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KODAK IMAGING PRESIDENT SHOWCASES PHOTOGRAPHIC BREAKTHROUGHS

 KODAK IMAGING PRESIDENT SHOWCASES
 PHOTOGRAPHIC BREAKTHROUGHS
 Thomas Unveils Depth Imaging,
 Underwater Film in Array of Upcoming Innovations
 COLOGNE, Germany, Sept. 16 /PRNewswire/ -- In a departure from tradition, Eastman Kodak Company's (NYSE: EK), Leo J. Thomas, group vice president and president of Kodak Imaging, today previewed a parade of Kodak innovations that could help redefine the photographic landscape for professional and amateur photographers.
 Thomas, speaking at the biennial Photokina imaging trade fair here, unveiled a range of new technologies and tools Kodak will consider bringing to market in the near future, including:
 -- A stunning demonstration of depth imaging photos that require no special equipment or lenses to view their three- dimensional effects;
 -- A new reversal film breakthrough in which the blue cast found in today's underwater photos is removed;
 -- A prototype rechargeable 35 mm camera for consumers that eliminates the need for replacement batteries;
 -- New activity books for children that encourage learning through photography.
 Thomas also said Kodak would announce a new line of medium- speed Ektachrome professional reversal films in 1993.
 Thomas described many imaging innovations that he said establish Kodak as the world leader in images.
 "The most fascinating chapter in photography's history is about to begin," Thomas said. "Photography is a science, and photography is a business. I have been on both sides, and I believe for photography to prosper, the science and the business must be squarely aligned."
 "With new technology, new markets and new applications, the future of photography is alive with possibilities," he noted.
 Thomas explained that a chain of taking, making and displaying photographs is the model for Kodak's imaging innovations. Within that framework, he said, "both silver halide and electronic technologies can fit in anywhere."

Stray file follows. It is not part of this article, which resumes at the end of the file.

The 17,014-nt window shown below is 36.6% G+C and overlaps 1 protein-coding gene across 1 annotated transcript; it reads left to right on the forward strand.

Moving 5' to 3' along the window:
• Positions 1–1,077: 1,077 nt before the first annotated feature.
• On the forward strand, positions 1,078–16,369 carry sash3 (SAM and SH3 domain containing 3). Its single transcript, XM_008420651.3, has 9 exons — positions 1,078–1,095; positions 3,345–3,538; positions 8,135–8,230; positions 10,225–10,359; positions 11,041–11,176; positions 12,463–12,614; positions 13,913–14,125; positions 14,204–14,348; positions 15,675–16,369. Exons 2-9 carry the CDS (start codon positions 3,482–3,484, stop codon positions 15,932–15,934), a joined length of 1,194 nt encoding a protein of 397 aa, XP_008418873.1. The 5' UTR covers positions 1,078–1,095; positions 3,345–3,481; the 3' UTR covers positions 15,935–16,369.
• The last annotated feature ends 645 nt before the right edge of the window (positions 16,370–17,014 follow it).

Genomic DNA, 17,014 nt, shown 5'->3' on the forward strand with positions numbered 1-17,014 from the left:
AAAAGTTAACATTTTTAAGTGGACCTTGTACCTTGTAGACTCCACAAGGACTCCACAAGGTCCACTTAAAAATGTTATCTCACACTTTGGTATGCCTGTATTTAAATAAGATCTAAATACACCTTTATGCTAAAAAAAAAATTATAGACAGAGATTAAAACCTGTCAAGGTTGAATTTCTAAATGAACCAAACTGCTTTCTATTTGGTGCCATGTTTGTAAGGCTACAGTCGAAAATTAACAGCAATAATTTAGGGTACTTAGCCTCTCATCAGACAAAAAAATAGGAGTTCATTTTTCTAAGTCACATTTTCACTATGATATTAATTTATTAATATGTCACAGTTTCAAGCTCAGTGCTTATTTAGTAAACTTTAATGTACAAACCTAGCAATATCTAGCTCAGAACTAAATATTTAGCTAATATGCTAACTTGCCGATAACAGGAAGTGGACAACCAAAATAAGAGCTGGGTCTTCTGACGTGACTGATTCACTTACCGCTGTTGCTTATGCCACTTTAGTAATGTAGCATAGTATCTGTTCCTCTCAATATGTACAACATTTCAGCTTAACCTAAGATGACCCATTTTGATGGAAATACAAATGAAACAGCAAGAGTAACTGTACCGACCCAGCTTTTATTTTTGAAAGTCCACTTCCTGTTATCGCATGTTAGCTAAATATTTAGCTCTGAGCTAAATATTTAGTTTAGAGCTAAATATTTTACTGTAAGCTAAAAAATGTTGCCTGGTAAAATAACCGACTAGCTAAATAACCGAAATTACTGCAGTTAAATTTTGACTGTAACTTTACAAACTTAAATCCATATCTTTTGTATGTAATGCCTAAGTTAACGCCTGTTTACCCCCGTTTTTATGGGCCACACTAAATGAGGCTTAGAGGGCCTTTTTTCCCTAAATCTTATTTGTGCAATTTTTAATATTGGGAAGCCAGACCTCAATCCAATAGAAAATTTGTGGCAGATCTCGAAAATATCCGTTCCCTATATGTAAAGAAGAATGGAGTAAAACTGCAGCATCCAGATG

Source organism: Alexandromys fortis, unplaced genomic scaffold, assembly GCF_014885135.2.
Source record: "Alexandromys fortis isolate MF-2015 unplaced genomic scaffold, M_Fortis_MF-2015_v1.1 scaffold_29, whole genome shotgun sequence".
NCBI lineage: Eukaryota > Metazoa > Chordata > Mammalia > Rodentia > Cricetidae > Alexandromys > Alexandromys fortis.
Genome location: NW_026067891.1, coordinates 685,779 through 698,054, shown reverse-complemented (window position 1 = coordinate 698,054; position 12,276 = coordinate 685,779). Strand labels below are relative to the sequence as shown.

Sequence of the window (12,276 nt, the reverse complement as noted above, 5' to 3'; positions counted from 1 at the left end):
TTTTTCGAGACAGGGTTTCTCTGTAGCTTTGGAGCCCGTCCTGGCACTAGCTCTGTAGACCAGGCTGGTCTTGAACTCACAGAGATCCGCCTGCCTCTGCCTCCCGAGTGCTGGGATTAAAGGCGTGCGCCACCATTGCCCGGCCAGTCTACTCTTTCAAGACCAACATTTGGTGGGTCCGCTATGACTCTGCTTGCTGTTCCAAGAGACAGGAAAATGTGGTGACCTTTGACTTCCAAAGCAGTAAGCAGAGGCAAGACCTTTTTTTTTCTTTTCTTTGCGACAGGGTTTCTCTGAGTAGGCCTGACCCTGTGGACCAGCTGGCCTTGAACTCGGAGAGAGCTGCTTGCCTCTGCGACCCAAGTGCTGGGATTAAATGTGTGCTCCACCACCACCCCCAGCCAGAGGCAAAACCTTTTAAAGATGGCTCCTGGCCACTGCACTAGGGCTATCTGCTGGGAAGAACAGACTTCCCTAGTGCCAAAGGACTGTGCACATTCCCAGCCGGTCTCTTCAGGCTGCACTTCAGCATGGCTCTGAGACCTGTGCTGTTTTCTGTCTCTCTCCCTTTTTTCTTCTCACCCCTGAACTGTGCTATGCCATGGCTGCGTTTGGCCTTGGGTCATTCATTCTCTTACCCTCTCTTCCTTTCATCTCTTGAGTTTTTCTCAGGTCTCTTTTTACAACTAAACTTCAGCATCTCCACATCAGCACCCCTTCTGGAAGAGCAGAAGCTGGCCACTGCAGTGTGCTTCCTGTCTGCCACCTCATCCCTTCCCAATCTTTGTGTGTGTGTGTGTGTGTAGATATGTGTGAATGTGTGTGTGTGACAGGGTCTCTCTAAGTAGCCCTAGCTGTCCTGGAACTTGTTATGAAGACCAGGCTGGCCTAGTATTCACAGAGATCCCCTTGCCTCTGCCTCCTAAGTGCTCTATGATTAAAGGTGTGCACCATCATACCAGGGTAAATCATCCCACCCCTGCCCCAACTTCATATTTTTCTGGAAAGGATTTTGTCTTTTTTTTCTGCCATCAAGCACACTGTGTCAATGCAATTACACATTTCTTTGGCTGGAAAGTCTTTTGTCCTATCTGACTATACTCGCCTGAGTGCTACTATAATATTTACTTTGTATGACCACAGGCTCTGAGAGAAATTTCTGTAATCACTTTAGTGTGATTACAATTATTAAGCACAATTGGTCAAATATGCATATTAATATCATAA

"Over the last two years, Kodak has announced new imaging products at a rate of about one a week. Less than half were pure silver halide products; a third were purely electronic," he said. "About 20 percent were hybrid products, such as Photo CD. They result from fusion technologies, products made possible when the boundaries between disciplines melt away." REFOCUS ON CUSTOMERS
 Thomas said that while "people want pictures," Kodak had discovered factors that prevent customers from taking photos. "Countless Kodak moments have vanished when batteries died, or the flash was slow to recycle," he said. "Someone worried about an audible shutter click may hesitate at the critical visual moment in a child's piano recital. And many pictures don't happen simply because somebody left the camera home."
 Possible future Kodak products help overcome such hurdles, he said. Among them:
 -- A pilot program for selling single-use cameras, film and batteries in specially designed vending machines in Europe.
 -- An "always-ready" rechargeable Kodak Star 35 mm camera with a charging stand "delivers enormous convenience. People find the camera faster since it's always in its recharging cradle," Thomas said.